Integrated Transmission Assessment Survey (iTAS) in Nigeria

Research question

To study the feasibility of LF and Oncho (Filariases) integrated transmission assessment survey iTAS) according to both LF and Onchocerciasis WHO elimination guidelines

Study sites


The pre iTAS sample size is about 3,000 individuals ages 10 and older, and 1,500 individuals ages 5 to 9. The iTAS sample size is 15,000 children ages 5 to 9.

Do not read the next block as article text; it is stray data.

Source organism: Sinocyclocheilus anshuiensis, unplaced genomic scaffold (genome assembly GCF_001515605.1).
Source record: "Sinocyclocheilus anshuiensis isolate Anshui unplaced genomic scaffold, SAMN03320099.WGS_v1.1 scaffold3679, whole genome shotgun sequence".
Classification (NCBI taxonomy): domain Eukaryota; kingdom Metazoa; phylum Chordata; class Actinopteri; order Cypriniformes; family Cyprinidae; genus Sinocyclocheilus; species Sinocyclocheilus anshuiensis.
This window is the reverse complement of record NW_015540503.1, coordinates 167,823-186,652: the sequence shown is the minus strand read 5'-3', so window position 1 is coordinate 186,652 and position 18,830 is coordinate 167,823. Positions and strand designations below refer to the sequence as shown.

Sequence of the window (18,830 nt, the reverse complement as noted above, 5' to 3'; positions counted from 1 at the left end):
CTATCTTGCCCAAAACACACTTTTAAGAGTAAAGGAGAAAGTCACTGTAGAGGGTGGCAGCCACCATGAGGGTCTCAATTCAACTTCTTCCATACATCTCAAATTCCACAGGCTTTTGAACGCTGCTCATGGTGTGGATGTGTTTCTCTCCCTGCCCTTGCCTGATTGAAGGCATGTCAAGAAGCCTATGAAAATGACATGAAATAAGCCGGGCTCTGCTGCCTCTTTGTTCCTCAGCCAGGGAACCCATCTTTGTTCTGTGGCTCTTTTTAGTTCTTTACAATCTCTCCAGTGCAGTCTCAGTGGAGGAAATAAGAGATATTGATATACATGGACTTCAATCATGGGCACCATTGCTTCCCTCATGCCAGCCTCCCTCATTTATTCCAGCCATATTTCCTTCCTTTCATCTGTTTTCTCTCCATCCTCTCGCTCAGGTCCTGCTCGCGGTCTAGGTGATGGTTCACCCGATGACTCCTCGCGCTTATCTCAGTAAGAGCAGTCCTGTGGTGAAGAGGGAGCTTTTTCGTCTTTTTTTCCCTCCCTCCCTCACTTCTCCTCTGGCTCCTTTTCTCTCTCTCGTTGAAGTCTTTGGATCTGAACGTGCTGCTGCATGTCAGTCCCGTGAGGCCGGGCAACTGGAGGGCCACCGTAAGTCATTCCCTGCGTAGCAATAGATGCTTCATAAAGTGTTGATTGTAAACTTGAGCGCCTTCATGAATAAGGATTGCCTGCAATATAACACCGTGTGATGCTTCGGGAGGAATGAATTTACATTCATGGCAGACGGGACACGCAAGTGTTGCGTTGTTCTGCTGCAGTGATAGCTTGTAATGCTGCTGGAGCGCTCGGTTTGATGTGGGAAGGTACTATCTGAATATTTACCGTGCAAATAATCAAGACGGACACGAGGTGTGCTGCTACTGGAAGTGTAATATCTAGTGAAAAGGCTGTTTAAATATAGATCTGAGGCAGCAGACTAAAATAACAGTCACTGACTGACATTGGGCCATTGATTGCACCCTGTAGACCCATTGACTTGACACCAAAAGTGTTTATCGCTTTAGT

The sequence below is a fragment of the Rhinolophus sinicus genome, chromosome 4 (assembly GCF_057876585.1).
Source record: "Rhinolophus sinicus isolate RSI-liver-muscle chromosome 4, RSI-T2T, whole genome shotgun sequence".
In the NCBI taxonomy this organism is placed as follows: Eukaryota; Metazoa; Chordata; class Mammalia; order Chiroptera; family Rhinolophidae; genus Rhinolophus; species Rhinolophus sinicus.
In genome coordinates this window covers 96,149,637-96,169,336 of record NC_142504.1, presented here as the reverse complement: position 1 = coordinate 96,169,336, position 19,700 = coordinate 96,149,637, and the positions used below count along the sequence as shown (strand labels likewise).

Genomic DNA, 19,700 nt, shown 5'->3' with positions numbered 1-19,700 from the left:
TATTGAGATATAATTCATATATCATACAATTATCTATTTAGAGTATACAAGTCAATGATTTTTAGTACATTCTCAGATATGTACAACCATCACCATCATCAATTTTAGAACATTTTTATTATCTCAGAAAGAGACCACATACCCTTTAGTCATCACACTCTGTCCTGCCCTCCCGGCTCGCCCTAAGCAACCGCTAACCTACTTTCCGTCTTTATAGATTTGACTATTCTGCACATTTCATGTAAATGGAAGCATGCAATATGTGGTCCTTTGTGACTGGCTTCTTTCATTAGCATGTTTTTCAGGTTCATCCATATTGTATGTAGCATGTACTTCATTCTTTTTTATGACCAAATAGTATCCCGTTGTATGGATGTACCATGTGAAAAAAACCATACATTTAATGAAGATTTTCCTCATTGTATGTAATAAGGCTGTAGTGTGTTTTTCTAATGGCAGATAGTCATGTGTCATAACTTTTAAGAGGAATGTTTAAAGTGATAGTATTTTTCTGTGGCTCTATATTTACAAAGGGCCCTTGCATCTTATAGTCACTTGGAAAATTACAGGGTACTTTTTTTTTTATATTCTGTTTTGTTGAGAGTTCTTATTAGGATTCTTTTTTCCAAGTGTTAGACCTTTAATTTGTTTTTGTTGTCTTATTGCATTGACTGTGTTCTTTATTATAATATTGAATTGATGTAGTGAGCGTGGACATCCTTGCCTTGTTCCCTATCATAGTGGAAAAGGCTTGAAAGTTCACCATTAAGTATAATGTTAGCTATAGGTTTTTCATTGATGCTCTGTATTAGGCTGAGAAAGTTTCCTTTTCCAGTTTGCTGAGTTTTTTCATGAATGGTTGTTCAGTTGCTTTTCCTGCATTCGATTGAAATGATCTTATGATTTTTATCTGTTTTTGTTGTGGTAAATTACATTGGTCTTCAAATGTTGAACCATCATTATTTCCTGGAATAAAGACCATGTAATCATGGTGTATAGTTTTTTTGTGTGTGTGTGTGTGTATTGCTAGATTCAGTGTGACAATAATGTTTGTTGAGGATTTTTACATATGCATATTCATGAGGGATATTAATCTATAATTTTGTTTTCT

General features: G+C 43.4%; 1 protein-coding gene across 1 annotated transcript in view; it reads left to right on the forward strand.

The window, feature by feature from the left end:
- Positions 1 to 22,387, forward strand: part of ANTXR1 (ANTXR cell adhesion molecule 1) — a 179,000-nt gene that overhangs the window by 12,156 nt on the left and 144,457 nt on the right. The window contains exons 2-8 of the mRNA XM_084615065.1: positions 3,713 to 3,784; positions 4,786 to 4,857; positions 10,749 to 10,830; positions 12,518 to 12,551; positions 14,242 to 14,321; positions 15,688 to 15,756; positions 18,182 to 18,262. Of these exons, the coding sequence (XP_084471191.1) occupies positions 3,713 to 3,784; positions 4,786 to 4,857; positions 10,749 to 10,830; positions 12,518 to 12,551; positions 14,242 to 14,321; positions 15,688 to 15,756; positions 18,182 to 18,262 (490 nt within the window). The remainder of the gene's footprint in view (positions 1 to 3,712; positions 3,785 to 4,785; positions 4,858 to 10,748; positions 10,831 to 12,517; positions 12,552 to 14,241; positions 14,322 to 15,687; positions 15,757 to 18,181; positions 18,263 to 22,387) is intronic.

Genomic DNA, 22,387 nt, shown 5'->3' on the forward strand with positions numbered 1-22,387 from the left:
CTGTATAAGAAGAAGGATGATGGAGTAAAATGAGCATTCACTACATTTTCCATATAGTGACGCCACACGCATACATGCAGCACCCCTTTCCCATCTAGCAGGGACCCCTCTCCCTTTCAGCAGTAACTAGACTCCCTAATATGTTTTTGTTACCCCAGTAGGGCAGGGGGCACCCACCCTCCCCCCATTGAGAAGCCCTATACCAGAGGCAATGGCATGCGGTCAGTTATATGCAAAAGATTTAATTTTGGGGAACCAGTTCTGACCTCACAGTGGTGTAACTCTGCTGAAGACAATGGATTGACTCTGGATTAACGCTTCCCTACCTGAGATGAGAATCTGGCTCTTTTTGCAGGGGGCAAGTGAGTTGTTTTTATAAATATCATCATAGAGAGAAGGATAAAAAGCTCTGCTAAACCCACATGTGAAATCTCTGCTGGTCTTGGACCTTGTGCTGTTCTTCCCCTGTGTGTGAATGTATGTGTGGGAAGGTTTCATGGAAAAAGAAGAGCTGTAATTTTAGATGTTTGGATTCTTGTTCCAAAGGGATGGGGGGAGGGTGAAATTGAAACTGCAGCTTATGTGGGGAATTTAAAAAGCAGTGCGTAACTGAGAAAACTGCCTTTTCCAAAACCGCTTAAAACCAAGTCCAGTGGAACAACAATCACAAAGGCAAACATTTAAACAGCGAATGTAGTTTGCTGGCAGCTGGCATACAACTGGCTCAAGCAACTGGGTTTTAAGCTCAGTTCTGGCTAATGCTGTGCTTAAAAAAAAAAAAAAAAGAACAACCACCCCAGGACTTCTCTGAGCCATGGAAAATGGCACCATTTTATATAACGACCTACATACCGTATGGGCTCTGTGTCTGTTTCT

Mass administration of medicine (MAM) with ivermectin (Mectizan) is the recommended strategy for elimination of onchocerciasis (OV) and, combined with albendazole, for lymphatic filariasis (LF). As areas begin reaching sufficient numbers of effective rounds of MAM, decisions on when to stop need to be made. The30-cluster, random-sample transmission assessment survey (TAS) is routinely used by LF programs to guide MAMstopping decisions. In 2016, the World Health Organization (WHO) published criteria for MAMstopping decisions for OV. This can also be used to identify areas of persistent transmission for further intervention. The present study used a modified TAS (iTAS) to inform both LF and OV stopping decisions in 4 formerly-endemic local government areas (LGA) in Nigeria that had completed 16-17 years of MAM for OV and 5-6 years of MAM for LF. In each LGA, 3,000 children ages 5-9 were targeted for sampling via cluster random sampling of 30 schools. All were tested for LF antigenemia with the filariasis test strip (FTS) and for antibodies against OV and LF via the Ov16/Wb123 Biplex rapid diagnostic test (RDT). Dried blood spots were also taken. All 4 LGAs had FTS prevalence below the critical threshold for passing LF TAS (i.e., stopping MAM).One LGA, Bade, passed the threshold for stopping OV treatment with 0% positive Ov16 results. The other 3 LGAs, Karim Lamido, Gashaka, and Bekwarra, did not pass with 0.03%, 1.7% and 3.6% Ov16 positivity respectively. In Gashaka and Bekwarra, positive results clustered in a few schools. In Gashaka, Ov16 prevalence ranged from 0-23%, with 11 schools having 0 positives. In Bekwarra, Ov16 prevalence ranged from 0-13% with 5 schools having 0 positives. Investigation of these ‘hotspots’ of ongoing OV transmission identified after many years of MAM is needed. This new iTAS appears to be successful in facilitating stopping decisions for both programs and identifying areas in need of further intervention.